The deadliest animal in Africa is not a snake, nor a leopard, nor a lion – it’s the hippo, those oddly comic, rotund herbivores that sound like submerged tubas. Hippos kill more people in Africa than any other animal: several hundred per year. In contrast, sharks kill only around ten people per year, worldwide.
Hippos don’t even eat the people they kill. They’re vegetarians, emerging at night from ponds and rivers to eat grass. Their beady, sherry-colored eyes don’t see well at all, but their sense of smell is acute. Males defend territory, females their calves. Both can outrun you, and you never know what might set off a 6,000 pound animal that can achieve a speed of 19 mph.
In 2002, I was traveling through the Moremi Game Reserve in Botswana on a mobile camping safari. Six people in an open-sided Landcruiser focused their cameras on laid-back hippo blimps floating in a nearby pond. It was that magic half-hour before sunset when the light is golden and incredible – perfect for photographs. A short distance away a male grazed on flowers. I raised my camera.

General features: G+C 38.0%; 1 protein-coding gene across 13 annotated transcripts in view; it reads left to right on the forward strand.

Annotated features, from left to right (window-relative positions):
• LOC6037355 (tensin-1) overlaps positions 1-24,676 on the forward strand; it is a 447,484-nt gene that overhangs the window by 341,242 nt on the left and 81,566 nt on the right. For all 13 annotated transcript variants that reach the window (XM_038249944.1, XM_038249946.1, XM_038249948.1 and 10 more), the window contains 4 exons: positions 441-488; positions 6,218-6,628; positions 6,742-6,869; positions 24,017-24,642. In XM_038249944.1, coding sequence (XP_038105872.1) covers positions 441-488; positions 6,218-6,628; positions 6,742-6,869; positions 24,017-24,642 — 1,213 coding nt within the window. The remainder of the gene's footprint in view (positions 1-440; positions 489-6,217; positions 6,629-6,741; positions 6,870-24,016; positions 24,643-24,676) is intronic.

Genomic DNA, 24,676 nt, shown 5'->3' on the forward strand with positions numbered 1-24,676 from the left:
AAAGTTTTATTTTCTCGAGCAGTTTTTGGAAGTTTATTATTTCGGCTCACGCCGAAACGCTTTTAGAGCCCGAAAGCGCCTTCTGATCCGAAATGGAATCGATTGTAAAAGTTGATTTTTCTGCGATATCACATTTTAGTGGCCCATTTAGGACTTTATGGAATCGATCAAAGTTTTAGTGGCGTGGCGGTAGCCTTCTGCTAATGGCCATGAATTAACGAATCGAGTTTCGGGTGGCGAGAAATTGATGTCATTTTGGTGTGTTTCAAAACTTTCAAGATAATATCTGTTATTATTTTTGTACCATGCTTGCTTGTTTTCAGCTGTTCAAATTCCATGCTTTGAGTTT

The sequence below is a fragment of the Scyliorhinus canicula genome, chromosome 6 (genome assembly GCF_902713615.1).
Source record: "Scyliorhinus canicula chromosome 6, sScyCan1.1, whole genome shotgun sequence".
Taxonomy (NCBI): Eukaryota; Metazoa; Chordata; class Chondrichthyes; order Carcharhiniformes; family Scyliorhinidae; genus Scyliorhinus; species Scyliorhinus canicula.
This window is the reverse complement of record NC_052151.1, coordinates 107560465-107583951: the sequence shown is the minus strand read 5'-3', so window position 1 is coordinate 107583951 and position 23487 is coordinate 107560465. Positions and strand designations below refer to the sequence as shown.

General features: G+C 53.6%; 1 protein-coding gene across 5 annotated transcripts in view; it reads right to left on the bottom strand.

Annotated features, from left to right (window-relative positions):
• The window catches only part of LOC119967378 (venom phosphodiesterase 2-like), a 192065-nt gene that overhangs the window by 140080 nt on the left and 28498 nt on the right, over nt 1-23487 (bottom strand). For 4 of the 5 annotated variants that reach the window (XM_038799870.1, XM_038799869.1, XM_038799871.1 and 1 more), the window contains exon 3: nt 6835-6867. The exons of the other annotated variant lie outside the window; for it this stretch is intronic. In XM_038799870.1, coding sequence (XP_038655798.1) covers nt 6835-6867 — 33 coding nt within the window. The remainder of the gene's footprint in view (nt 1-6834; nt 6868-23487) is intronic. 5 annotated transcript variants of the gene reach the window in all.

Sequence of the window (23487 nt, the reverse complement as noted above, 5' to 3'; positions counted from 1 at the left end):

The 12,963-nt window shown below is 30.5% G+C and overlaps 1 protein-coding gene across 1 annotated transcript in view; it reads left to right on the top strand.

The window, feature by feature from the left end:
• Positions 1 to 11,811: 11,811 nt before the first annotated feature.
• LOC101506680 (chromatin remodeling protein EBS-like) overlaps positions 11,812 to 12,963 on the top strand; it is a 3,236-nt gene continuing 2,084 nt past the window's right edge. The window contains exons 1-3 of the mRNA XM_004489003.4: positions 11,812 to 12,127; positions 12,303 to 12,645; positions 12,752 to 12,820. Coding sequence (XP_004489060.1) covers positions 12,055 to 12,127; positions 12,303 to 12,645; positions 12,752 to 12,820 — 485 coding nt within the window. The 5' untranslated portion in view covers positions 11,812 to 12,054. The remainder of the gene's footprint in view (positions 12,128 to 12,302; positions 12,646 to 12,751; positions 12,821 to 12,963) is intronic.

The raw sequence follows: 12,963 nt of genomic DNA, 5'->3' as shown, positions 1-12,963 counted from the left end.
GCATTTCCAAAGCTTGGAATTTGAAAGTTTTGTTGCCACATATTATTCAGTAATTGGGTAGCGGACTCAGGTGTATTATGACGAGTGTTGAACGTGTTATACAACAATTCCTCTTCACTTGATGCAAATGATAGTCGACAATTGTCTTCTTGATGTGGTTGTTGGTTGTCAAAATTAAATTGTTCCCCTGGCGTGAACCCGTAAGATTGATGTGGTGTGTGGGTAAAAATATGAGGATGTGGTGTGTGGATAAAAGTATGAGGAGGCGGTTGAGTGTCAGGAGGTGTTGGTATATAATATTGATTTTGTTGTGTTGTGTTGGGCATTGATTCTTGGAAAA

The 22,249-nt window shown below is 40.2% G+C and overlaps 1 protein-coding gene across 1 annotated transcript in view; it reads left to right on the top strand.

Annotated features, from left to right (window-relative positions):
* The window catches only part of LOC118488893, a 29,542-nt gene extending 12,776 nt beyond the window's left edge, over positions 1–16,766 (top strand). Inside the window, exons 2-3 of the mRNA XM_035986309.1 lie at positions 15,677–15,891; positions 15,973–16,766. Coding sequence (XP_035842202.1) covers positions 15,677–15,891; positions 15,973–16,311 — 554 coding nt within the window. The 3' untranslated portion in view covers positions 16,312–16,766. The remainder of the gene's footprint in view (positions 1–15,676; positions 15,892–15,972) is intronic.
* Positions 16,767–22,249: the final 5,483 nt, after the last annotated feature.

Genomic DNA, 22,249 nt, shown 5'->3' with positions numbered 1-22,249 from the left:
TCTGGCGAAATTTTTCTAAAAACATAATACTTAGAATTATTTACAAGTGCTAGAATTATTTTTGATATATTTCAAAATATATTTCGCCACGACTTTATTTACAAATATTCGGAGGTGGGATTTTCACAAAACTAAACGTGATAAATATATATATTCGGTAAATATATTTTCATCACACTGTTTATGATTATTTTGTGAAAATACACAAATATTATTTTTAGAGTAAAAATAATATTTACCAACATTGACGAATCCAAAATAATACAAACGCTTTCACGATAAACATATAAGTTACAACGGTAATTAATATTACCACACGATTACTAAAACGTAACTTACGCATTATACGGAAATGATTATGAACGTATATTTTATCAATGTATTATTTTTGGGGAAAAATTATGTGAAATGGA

Without warning, the hippo opened his mouth in a threat gesture, displaying his long, razor-sharp canines. A second later, he charged, head swinging side to side like a giant sledgehammer, running directly for us at a surprisingly clip, intent on slamming into our vehicle.
He was closing fast. All I could see through my camera lens were those massive incisors, as the camer’s autofocus kept singing out zzzzt zzzt, zzzzzt zzzt.
Luckily, the engine of our vehicle started without a cough and the hippo just missed our back bumper. He continued on into the bush for thirty yards before stopping to wonder where we had gone. This is the only picture I have of him, right before he charged.